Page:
The International Labour Organisation (ILO) on Tuesday underscored the need to curb plastics pollution globally, as the world marks the 2018 World Environment Day.
Mr Guy Ryder, ILO Director-General, said this while addressing over 5,700 workers, government representatives and employers at the 107th Session of the International Labour Conference with the theme “A Future with Decent Work” in Geneva, Switzerland.
Ryder said that plastics had become the workhorse of the modern economy and was found in all aspects of modern life.
The director-general said that while plastics were providing significant benefits, its current use had many drawbacks.
He said that paying attention to the drawbacks was necessary to curb pollution, as more than 32 per cent of plastics packaging escaped collection systems.
According to Ryder, most of it ends up in landfills, dumps or simply in the environment in cities, in the oceans or farmlands.”
He quoted the World Economic Forum and the Ellen MacArthur Foundation, unless the necessary action was taken now, there will be more plastics than fish in the oceans by 2050.
“The challenge before us is to transform the “make-use-dispose” plastics’ economy into a circular economy, based on recycling. We also need to reduce our consumption of single-use or disposable plastics.
“We can lessen the environmental damage that plastics pollution is causing by extending the use of plastic products for as long as possible, while recovering, reusing and recycling plastics at a much higher rate.
“This will not only reduce the environmental damage that plastic pollution is causing, but will also open up new opportunities for decent work.”
He noted that the ILO World Employment and Social Outlook: Greening with Jobs 2018 Report suggested a sustained five per cent annual increase in recycling rates for plastics.
He said that others as glass, wood pulp, metals and minerals could generate around six million additional jobs across the world.
Ryder said that the waste management and recycling sector already employed over 500,000 people in Brazil, and no fewer than the same number of workers in Bangladesh, the majority of whom were women.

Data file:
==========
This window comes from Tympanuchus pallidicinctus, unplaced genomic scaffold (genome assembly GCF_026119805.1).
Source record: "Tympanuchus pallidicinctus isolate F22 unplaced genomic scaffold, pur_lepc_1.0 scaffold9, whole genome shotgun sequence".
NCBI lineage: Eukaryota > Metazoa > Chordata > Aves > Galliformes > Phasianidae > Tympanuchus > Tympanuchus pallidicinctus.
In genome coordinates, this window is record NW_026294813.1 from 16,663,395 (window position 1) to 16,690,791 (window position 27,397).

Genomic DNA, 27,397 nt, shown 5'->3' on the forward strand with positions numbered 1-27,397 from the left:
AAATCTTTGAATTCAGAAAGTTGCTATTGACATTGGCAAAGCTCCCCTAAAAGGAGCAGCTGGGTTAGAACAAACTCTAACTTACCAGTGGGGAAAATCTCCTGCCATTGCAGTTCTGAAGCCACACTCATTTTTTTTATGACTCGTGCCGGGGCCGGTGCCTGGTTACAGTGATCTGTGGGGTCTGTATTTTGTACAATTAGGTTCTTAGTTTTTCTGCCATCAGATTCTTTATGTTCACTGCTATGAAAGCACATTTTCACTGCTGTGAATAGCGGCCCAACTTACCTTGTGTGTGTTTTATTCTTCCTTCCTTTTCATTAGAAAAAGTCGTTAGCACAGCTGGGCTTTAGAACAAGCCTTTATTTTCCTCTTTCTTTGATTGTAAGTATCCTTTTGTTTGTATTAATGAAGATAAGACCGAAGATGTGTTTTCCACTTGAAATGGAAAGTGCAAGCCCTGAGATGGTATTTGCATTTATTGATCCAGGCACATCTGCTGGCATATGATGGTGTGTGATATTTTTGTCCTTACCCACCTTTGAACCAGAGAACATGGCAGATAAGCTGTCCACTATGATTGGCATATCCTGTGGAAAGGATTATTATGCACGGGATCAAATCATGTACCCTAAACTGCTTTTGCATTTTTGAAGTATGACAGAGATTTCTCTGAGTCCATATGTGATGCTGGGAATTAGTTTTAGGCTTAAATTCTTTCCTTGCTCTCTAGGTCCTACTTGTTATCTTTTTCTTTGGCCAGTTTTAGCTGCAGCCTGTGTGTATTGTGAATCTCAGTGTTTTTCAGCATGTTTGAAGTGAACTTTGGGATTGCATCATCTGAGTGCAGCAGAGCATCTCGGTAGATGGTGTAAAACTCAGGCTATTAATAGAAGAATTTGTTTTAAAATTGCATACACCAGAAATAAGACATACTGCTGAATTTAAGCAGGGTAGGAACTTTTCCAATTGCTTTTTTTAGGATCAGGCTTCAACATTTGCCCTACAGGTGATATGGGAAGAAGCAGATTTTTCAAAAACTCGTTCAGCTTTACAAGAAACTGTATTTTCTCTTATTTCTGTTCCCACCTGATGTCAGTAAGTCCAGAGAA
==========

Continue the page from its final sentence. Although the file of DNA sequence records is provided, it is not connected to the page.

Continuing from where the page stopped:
According to him, the sad reality is that the handling of plastic waste as well as e-waste and other fast-growing solid waste streams, remain largely part of the informal economy in many countries.
“Workers face serious decent work deficits such as work-related hazards, discrimination, stigmatisation, violence and harassment, low earnings and long working hours.
“They often are not legally registered and are not protected by labour laws, with no access to social protection benefits.
“Addressing these gaps will greatly enhance opportunities for decent work. A coherent and integrated legal framework is a first step in that direction.
“Therefore, the ILO constituents — governments and employers’ and workers’ organisations have an important role to play.’’
Ryder said that next year, the ILO would convene a Global Dialogue Forum on decent work in the management of e-waste which is expected to generate new solutions and recommendations.
He said that the ILO had implemented successful projects around the world, to support formalisation in the waste management sector, skills’ development and entrepreneurship.
Ryder said that the ILO also played a major role in promoting social dialogue in partnership with industry, as well as with employers and workers’ organisations.
He noted that cooperatives and other social and solidarity economy organisations had been set up in countries such as Brazil, Colombia, India, Indonesia, Mexico, Philippines and South Africa, to increase the collective voice and negotiation power of waste pickers.
The ILO chief said that the world body would ensure their integration into waste management chains as recycling workers.
“Building on these successful experiences, we can do more to keep our planet safe, clean and fit for work,” he said.